Enjoy this wide-ranging conversation between Rob Berger and Paul Merriman on Rob's “Financial Freedom Show” (YouTube video channel) as they discuss these important investor topics: Timestamps 0:00 - Welcome to the Financial Freedom Show! 0:61 - Small Cap Value 20:44 - Other consistent funds 22:59 - Equity portfolio 27:00 - Deciding/4 fund strategy 30:13 - Links below/Quilt chart 45:19 - Stock vs Bond allocation/Market Timing 49:37 - Investing strategies/risk 50:50 - Retirement withdrawal strategy 53:14 - Challenge 55:23 - Glide Path 58:18 - Market Timer's strategy with the current market 1:00:59 - AVUV over VBR 1:08:10 - Measuring value 1:10:46 - Paul's Bond Portfolio 1:12:35 - REIT's 1:13:55 - Tired 1:15:21 - What's next for Paul 1:18:33 - Bogelheads conference 1:19:51 - Links below/Financial Freedom Recorded with a live Zoom audience, they also fielded questions. Some comments on Rob's video page include: “My two favorite financial experts alive today discussing personal finance together. Perfect! Thank you both for your time, talent and wisdom.” “Rob, for the recent interviews you have done, this is my favorite! Paul is so passionate about his beliefs. I have been listening to Paul's podcast over the last 18 months. He has convinced me of the long term power of tilting your equity portfolio towards small cap value. I added the 10% tilt at the beginning of 2022.” “Great down to earth, easily explained info I can put to good use. Best guest to date!” Links to help investors: This link gives the case for the 10 U.S. and international equity asset classes: https://paulmerriman.com/ultimate-buy-and-hold-strategy/ This link shows 9 different ways to combine the 10 equity asset classes and the 52 year returns for each. https://paulmerriman.com/wp-content/uploads/2022/06/Sound-Investing-Portfolios.pdf This link provides data combining each of the 9 equity portfolios along with different percentages of fixed income: https://paulmerriman.com/fine-tuning-your-asset-allocation/ This link shows the impact of using the 9 portfolios and all the combinations of fixed income assuming an initial annual investment of $1,000 with a 3% annual increase on investment: https://paulmerriman.com/2021-fixed-contributions/ This link shows the impact of using the 9 different equity/fixed income as a source of fixed retirement distributions. Each years distribution is adjusted for inflation. Beginning distributions range from 3 to 6 percent: https://paulmerriman.com/2021-fixed-distributions/ This link shows the impact of annual distributions based on a percentage of assets, without inflation adjustment. Distributions range from 3 to 6 percent: https://paulmerriman.com/flexible-distributions-2021/ This link compares the annual to 20 year returns of 4 major U.S. asset classes: https://paulmerriman.com/90-years-of-evidence-shows-investor-patience-leads-to-better-returns/ This links to the Merriman Lifetime Investment Calculator. The calculator can be used for investors in both the accumulation and distribution periods of their investment life: https://paulmerriman.com/lifetime-investment-calculator/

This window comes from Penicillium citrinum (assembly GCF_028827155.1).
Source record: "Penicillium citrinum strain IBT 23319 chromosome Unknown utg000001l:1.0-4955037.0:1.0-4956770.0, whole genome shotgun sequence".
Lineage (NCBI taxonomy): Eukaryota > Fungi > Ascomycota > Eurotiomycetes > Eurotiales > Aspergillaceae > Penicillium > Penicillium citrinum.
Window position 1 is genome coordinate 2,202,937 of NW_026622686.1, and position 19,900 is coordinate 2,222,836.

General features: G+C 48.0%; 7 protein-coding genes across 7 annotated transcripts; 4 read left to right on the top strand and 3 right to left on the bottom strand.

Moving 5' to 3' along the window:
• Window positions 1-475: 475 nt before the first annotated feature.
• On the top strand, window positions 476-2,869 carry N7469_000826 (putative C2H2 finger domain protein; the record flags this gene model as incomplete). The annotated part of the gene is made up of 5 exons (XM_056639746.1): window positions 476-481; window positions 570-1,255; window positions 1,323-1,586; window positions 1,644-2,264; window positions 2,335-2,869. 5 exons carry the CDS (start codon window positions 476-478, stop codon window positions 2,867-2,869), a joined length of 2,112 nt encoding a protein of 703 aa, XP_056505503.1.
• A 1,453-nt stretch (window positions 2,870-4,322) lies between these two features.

Robert Ritzenthaler is the managing partner and CEO of REM Capital helping fellow business owners and real estate entrepreneurs learn/grow their business, manage risk, minimize their taxes, and achieve their goals. Listen in as he shares the value of finding the right talent for your team and how being surrounded by the right people could help with your business' growth. [00:01 - 01:57] From CPA to Building Best in Class Multifamily Investment/Management Firm Robert moved from Dallas to New York working in commercial real estate He started REM five years later that has since grown into $350+ million in assets under management [01:58 - 07:28] Growing A Successful Business Communicating his experience with his equity partners and putting down deals together has helped with his rapid growth in the industry One-on-one phone calls are vital to raising equity Robert's three pillars of business People on investment Relationship people in the operations Signing off in every single deal Transparency When you focus on building relationships and transparency, you may lose a few deals along the way but there would always be referrals from people who appreciate what you did [07:29 - 19:27] Finding and Retaining Talents Finding opportunities in today's market Think long term Stress test a deal to make sure you can make past any downturn Here are the risks that Rob and his team are trying to mitigate Finding qualified people Retain talent through creative benefits Help shift your employees' mindset by educating them [19:28 - 20:39] Closing Segment Reach out to Robert! Links Below Final Words Tweetable Quotes “It's just transparency, not trying to pretend that you know everything, not trying to put on a show not trying to be sales-y, but just to be totally honest with people.” - Robert Ritzenthaler “Without them, without the people working inside of our company, we don't have a business at all.” - Sam Wilson “You're helping them. They're helping you. We're all in this together.” - Robert Ritzenthaler ----------------------------------------------------------------------------- Connect with Robert for passive commercial real estate investment opportunities! Follow him on LinkedIn, visit the REM Capital website, or email him at firstname.lastname@example.org. Connect with me: I love helping others place money outside of traditional investments that both diversify a strategy and provide solid predictable returns. Facebook LinkedIn Like, subscribe, and leave us a review on Apple Podcasts, Spotify, Google Podcasts, or whatever platform you listen on. Thank you for tuning in! Email me → email@example.com Want to read the full show notes of the episode? Check it out below: [00:00:00] Robert Ritzenthaler Well, we have started a program where employees can invest in our deals. So giving them ownership, kind of making it more of a transformational process for them to where it's not just a job. It's not just hey, we got a 401k. But hey, you come work for REM. You can actually invest in the deal where you work. Pretty cool. [00:00:30] Sam Wilson Robert Ritzenthaler grew up in construction, he was a CPA turned to Wall Street, then manage over a billion dollars in assets for a REIT. And currently, he's building a great multifamily real estate business one day at a time. Robert, welcome to the show. [00:00:45] Robert Ritzenthaler Hey, appreciate it, man. Great to be here. Thank you. [00:00:46] Sam Wilson Absolutely. Robert, there are three questions I ask every guest that comes on the show in 90 seconds or less. Can you tell me where did you start? Where are you now? And how did you get there? [00:00:54] Robert Ritzenthaler You got it. We'll do it. 60, maybe because I'm from New York. Love it. So I grew up in Dallas, in the construction business, moved to New York, as you said, spent a number of years in commercial real estate working for other guys making a bunch of money, but five years ago decided to start REM with the idea that there was a opening for a little more institutional approach to individual investors getting into the multifamily space. And we have since grown it to about 350 ish million assets under management got 22 properties scattered around the southeast, Midwest and Texas. And well, at least with what we got under contract will be just across the half a billion mark by the end of the year. Well, end of Ambit fourth quarter. So yeah, cruising along. [00:01:39] Sam Wilson That's awesome. I love that. What do you feel like was one of the things that really propelled you forward? I mean, 330 million in assets under management is quite explosive growth in the last five years? What were what what would you say was one or two of the major keys that helped you kind of make such rapid growth? [00:01:58] Robert Ritzenthaler Yeah, that's a great question. I think, one for sure, was being able to communicate the experience that we had to the equity side of the house, because obviously, that's a big hurdle. When you're starting out on your own. How do you convince somebody to, you know, part with a million 100,000, whatever it is, and put it into a deal. So I think that was key. And of course, that 20 years of experience in the business definitely helped out, it would have been a lot more difficult to come out of the gate, saying, hey, you know, I just quit it. Nothing wrong with that, hey, you got to start somewhere. But I think it would have been a lot more difficult. So that was number one. And then I think number two, had a pretty good sense of how to put deals together from again, past experience. So kind of from structuring, to underwriting to stress testing things of that nature, so that we didn't have any blow ups, so to speak. Now, you know, this market has been ridiculously forgiving to all of us, which has been wonderful. But we had a couple of challenges. Our first deal, actually, that year, if we owned it, tornado came through and rip the whole thing up. And we went from 99% occupancy to zero in about 48 hours. So yeah, that's a good, good challenge to navigate that, which we did, and we had the right insurance coverage, we had the right working capital set aside, got that thing back up and running, rebuilt it and released it in the middle of COVID. And today, it's cranking along, you know, generating nice, whatever, nine 10% monthly distribution for our investors. So you know, those things help. It builds a good track record. [00:03:32] Sam Wilson They do. Yeah, you Nobody wants a tornado no matter what. That that's never good. What you said there early on, you said communication to your equity. That was one of the things that really helped you out, especially having the industry kind of experienced to go with that. Yeah, what are some more, I guess defined things. When you think of that, you say, hey, this, this is one thing that I feel like other people maybe aren't doing or that they could do better? [00:03:59] Robert Ritzenthaler Yeah, absolutely. So I think one on one phone calls are absolutely vital to raising equity, or bringing equity, whatever you want to call it. I think that's true, no matter if you are just getting into the business, or you get a billion dollar company, I have said three, three, sort of core things that I will do, regardless of how big we get. And two of them are people people on the investment, that relationship people in the in the operation side of it, that relationship and then signing off on every single deal that we do. So those are the three pillars that I'm not giving up, no matter how big we get. So that's how important it is to me is having that relationship with your with your equity folks. But I think inside of that, s and say, Hey, this is what We've got, this is how we run the show. Obviously, if you don't know what you're doing, that's going to be more challenging. But even if you don't, I think transparency and honesty and just, you know, showing your integrity is super important. Because again, it's that know, like, and trust factor, if somebody can trust you their money, they're going to hand it over, they feel like no, no, we have this guy, then it's gonna be a lot more challenging. So I really focus on that. And I think people appreciate that. And it's a little bit almost anti sales. You know, some of my guys chide me a little bit about that. They're like, Robert, you need to just close the deal. And I'm just so focused on wanting to understand each person's goals, objectives, where they're at in life, what they want, and making sure that it's a good fit for them. And I think people appreciate that. And you lose a few. But that's okay. Because there's 10 more referrals from the, from the folks that really appreciate it. So I think that's been some practical things that I would recommend folks do, man. [00:05:56] Sam Wilson And you're further down this down this path than I am. But I would say that, just just just to agree with you. One is the one on one phone calls are critical. I was I was listening to somebody talk the other day, and they said, they said, hey, you know, I didn't get much response from this deal with that, that they had put out. And I said, Well, how many people have you called, like, you can email all you want, you can send text blasts all you want, but if you picked up the phone, like it's 1980. Yep. And hit dial. And they're like, Well, no, I didn't do any of that. I'm like, You should do that to everybody on your list, and then see what response you get. Because I know I dramatically respond different to a passive investment solicitation. If somebody calls me directly, and it's like, hey, hey, Sam, I want to know if you're interested, well, yeah, maybe you send me an email, man. And there's nine out of 10 chances. I've hit delete, like, I gotta I gotta keep moving. There's 300 emails in there. I think the other thing that that, that you said that I really liked, there was just kind of letting go, right? I think the more I've raised more capital, the less connected or less attached I get to, are you going to invest in this? Or would you like to invest in this like, Hey, this is good for you get in? If it's not, don't I don't care? Right. And I will tell you, the more I've said that the more money has come in, right. I don't care if it's good for you get in and great. And if it's not okay, no problem. I enjoyed our conversation. And that loosening up the his it's been, you know, that's really great. So thank you for taking the time to, to share with that share with us, you know, kind of your approach on that front. That's really, really cool. You say the market has been ridiculously forgiving. Tell me how are you guys finding opportunities now? And where do you see us going? Since maybe we're exiting this ridiculously forgiving phase? [00:07:40] Robert Ritzenthaler Maybe temporarily? I don't know. I don't see the Fed changing their policy that much. But no, it's great point, I think, you know, in the past, it was kind of throw a dartboard and you made money in multifamily. Right. And I'll be honest with you, I think it's going to come back to that in a fairly short order. Could be wrong, but I think you know, give it a year or two, and we're probably going to be back to that era, just because of the supply and demand curve that you can't really change overnight. That's a 1020 year problem. But interim, currently, we feel like there's a six to 12 month window of opportunity for folks that are operators, meaning you know how to control that process. In our case, we've got, you know, 8085, I don't know, we might be at 90 people on the operation side of the business. So being able to have control of the business execution, being able to know what you're doing plug in and knock things out is super important. But also focusing on cash flow, versus just buying an asset and hoping that the value goes up is also really important right now, we've always been that way. So for me, I look at the business fundamentals. And I say, Hey, am I making more money next month than I am this month? Yes, absolutely. People say yeah, but your interest cost goes up. That's true. But my rents going up faster than the interest cost. So and my interest cost is much smaller percentage, my rents, you know, that's the whole top line. So I think there's an equation in there that tells us that the business itself is continuing to do better. Yes, we understand that valuations are taking a bit of a pause, but again, a year or two from now. I'll bet your money, they're coming back. I am betting money that they're coming back. [00:09:21] Sam Wilson Oh, I think that's that's really, really, really, really beneficial. Do you see a lot of fear in the market? Right now? I think we see it across a variety of, you know, any investor, you know, it's, it's pumped out in the news. Of course, the news is built on fear. So I'm not sure that that's, that comes as a surprise. What are you telling investors right now, and I know you just kind of hit on that a little bit saying that we're in the six to 12 month window, how are you making sense or logic of where the market is right now? [00:09:50] Robert Ritzenthaler So I think the most important thing, which again has always been true, is stress testing the deal to make sure that you can make it past any downturn. So like instituted, they haven't done this in years, I stressed that at our trust us and one of our deals up to eight and a half percent interest, five years from now, at a 60% leverage. So I mean, this is like valuations drop, interest rates stay high for five years, what does that look like? Hey, you know what we can refi the debt we have today, and we're good, we didn't have to put a penny into it. So that's the kind of thing that I haven't done in a while. But to me, that gives you confidence to say, okay, you know, what, we're getting this deal for 234 $5 million, less than we would have paid five months ago, we're gonna get that $5 million back at some point. So if my business model works, and his stress tests, we need to keep moving forward. Because on the flip side, you put that money in cash, it's going down in value eight to 9%, every year, some would argue a lot more, but let's just use the headline number. So I feel like it's kind of a no brainer in that sense. But again, the opportunity has been more for the operators that are looking at it long term versus the guys that are kind of the fix and flip. I think that's where the markets gotten a little quieter, which is great. Because that's our competition. So hey, you guys just take a little break for a couple years here, or six months, whatever it is, you know, let us let us step in for a little while. And that's kind of what we're seeing on the deals that we're getting right now. [00:11:19] Sam Wilson Yeah, I mean, that does it certainly, it certainly creates a great opportunity for you guys. You know, on the acquisition side of things, I like the idea of just thinking long term like, Hey, we're gonna build this portfolio. Yeah, it this is a long a long term play, what are some risks that you guys are actively trying to mitigate right now? [00:11:40] Robert Ritzenthaler Well, the biggest risk, I don't know if I would say we're mitigating and we're definitely working on it as people, the biggest challenge is people because it is so hard to find good help. And that's one of the reasons that I don't think the economy is going to go to some long lasting recession, because right now, everybody who wants a job has a job, and we can't find people to help. And until that really gets pulled back, which to me, I mean, we haven't seen any effect with all these interest rate increases. You know, we've seen the stock market drop, we've seen real estate prices moderate, you know, new home sales come in a bit. Nothing has happened to the wage growth. Interestingly enough, the Fed mentioned that last week, when they raise the rates, they specifically said, Hey, we've seen the supply side start to come in. But this whole wage thing is still going. And we're a little concerned about it. Now, the interesting part about that is that if you look back, I don't know, three to six months ago, Chairman Powell specifically said, we're going to let wage growth run because it's so far behind, which it is, if you look at everything else, wage growth is way far behind. So in my mind, I'm hearing him say one thing to keep the markets happy. But in reality, they're like, Hey, this is just fine. We're good. Let those wages run. Now from a multifamily perspective, I'm thinking, two thumbs up, because as those wages go up, they can afford the rents. We keep chugging along. Everybody's happy. So but I guess getting back to your question about the the challenge, it's really finding qualified people. And we're trying to mitigate that through specifically finding recruiters, Headhunters, people that we can rely on to specifically target other folks that are that are currently employed, convince them to come work for us, because that's our limiting factor right now. And and I'll admit, it's tough. I mean, it is a, it is a war for talent. I was just on a podcast last week with some, some other guys talking about it. And you know, if you can get the people there to renovate the units, you will lease them and you will lease them at a higher number. Question is, can you turn that product to the faster you can turn it the faster you're making money? [00:13:48] Sam Wilson Right. And I guess that's the question is, is what type of talent when you say that, what is the missing talent piece to? [00:13:56] Robert Ritzenthaler Well, the biggest the biggest chunk is maintenance and renovation. For us. That's the biggest piece because you got to go in there with our model is we're doing value add, so we're going in, we're finding properties that need better management, they've got some deferred maintenance, and they need renovations. So we're picking up work orders that haven't been, you know, handled in 3, 5, ten years, and we got to fix them all within a short order, you know, it's a 24 month business plan, right? So we got to have maintenance people, then we got renovations got to get in there, turn, you know, 80 to 80% of those units within the first 24 months as examples. So you get a lot of stuff happening. And you got to have a lot of good people to get it done. So that's kind of the biggest challenge that we're facing right now. Just what are some? [00:14:38] Sam Wilson What are some creative things you guys are doing in order to attract that talent? [00:14:43] Robert Ritzenthaler Well, we have started a program where employees can invest in our deals. So giving them ownership, kind of making it more of a transformational process for them to where it's not just a job. It's not just hey, we got a 401k But hey, you come work for REM. You can actually invest in deal where you work, pretty cool. Now many maintenance people that can say, hey, I own a piece of this property. Right? So that's one of the things that we're doing. And I think, you know, it takes a little bit of time for people to really understand even how to communicate that to the prospective employee. It's one thing to have me sit there and explain it, but I'm not gonna sit there on any every single interview, you know. So get even getting my people to understand that and communicate that takes time, it takes a little bit of education on my part. But I do think that's something that will set us apart and create some value that isn't that common in our space. [00:15:35] Sam Wilson It's not common, and I guess that would be the hurdle I would see is the is what you just mentioned there is being able to effectively communicate to that maintenance and renovation staff. This is this is what's being offered you, I'll give you a quick Case in point, I used to own a service business. And I said, Okay, to the employers, I said, Look, I can put you on a pro rata sharing program. Whereas if you get XYZ done, you could make maybe, say 90 grand a year, or you can stay hourly, like you are, and you'll probably bring in between 45 and 60. Right? Yes. How many of those employees and I was like, this is not just fictional numbers, like I can tell you based on our revenue, if we could just switch these things around, this could be your additional revenue income, zero, none of them took it. They said, Well, man, the problem is, is that you know, I'm gonna get paid monthly on that, and weekly on that, and I just can't fit. And I could never figure out a way to commune I'm like, Wait, so you're gonna pass up a 50% Bump and pay just simply because you don't understand it? Yeah, the problem is mine, I never did find a way to communicate effectively. So I'm just curious how you guys structure that in such a way that then becomes appealing to the people that you're, you know, offering that to? [00:16:49] Robert Ritzenthaler Yep. And we've had the same exact challenge. And that's where I've realized, Hey, this is going to take a concerted effort starting at the top of me to educate everybody across the board. And in some ways, it kind of hit me that, hey, wait a minute, I'm educating our investors, I'm educating, you know, the folks around us, the stakeholders that are part of the business, I'm not really educating our employees. And, hey, why not? I mean, they're just as capable as anybody else of being part of this process. So that's what kind of clicked in my head. Right now we have an annual leadership conference, that's part of what we do is educate, we're thinking about going to a twice a year, you know, a biannual Leadership Conference. And that's one of the things that we're teaching is, how do you invest? How do you grow beyond just being a maintenance guy? You know, there's a lot to it. And there's fear, because people think, Well, wait a minute, that's not guaranteed. But about that, you know, and so it's, there's a whole educational component, you know, good friend, my Rod, that's all he does is just train people on how to do that. And it's super important, because it's a complete different mind shift. And I come from an entrepreneurial family, right. So for me, it's like waking up in the morning and big deal. [00:18:00] Sam Wilson This is, all we know, is put Yeah, label like What do you mean, I don't get paid? Regulates. That's why I've never known regular pay, like exactly, no. But for the rest of the world doesn't think like that. I think you hit on a really key, something really, really unique there is that we do spend all this time educating our investor base, putting stuff out on social media doing, you know doing podcast, stuff like this, but but I think a lot of us don't spend any time on our own in house people going, Hey, wait, you too can learn how to invest in real estate like that? Absolutely. That's brilliant. So I think that's, that's a really cool take on how it is that you guys are finding talent and then bringing them in, but also making them part of the deals and building generational wealth for them, too, I think. Yes, exactly. Because without them without the people working inside of our company, we don't have a business at all. [00:18:46] Robert Ritzenthaler Right, right. Well, I think to a lot of people look at it as they say, Well, what if I promote this person too far, they're gonna leave and then you know, they work for a few years, they're gone. Okay? The fact is not everybody wants to go from 40 to 80, to 120 to 240. That's not what they're here for. They're happy doing their job. The question is, how can you provide a long term sustainable retirement growth, whatever. And I think that's a great way to do it. It really gives that sort of two way, you know, loyalty, if you will, because you're helping them. They're helping you. We're all in this together now. Right. So anyway, that's, that's the thought process. [00:19:28] Sam Wilson That's really cool. Robert, I've certainly enjoyed having you on the show today. Thank you for breaking down what it is, you guys see in the marketplace, how you're mitigating risk, how you guys are finding talent, what you guys are raising capital and your communications to your equity partners, and just kind of your thought process behind that. And the of course, the one-on-one phone call. I love that. That's one of the things that we were talking about that but I think that's cool that you guys are really making that a priority. So thank you for taking the time to come on the show today. Certainly appreciate it. If our listeners want to get in touch with you or learn more about you. What is The best way to do that? [00:20:01] Robert Ritzenthaler The easiest way is either our website or remcapital.com. Or email me, firstname.lastname@example.org. Happy to chat. Awesome. [00:20:01] Sam Wilson Thank you, Robert. Have a great rest of your day.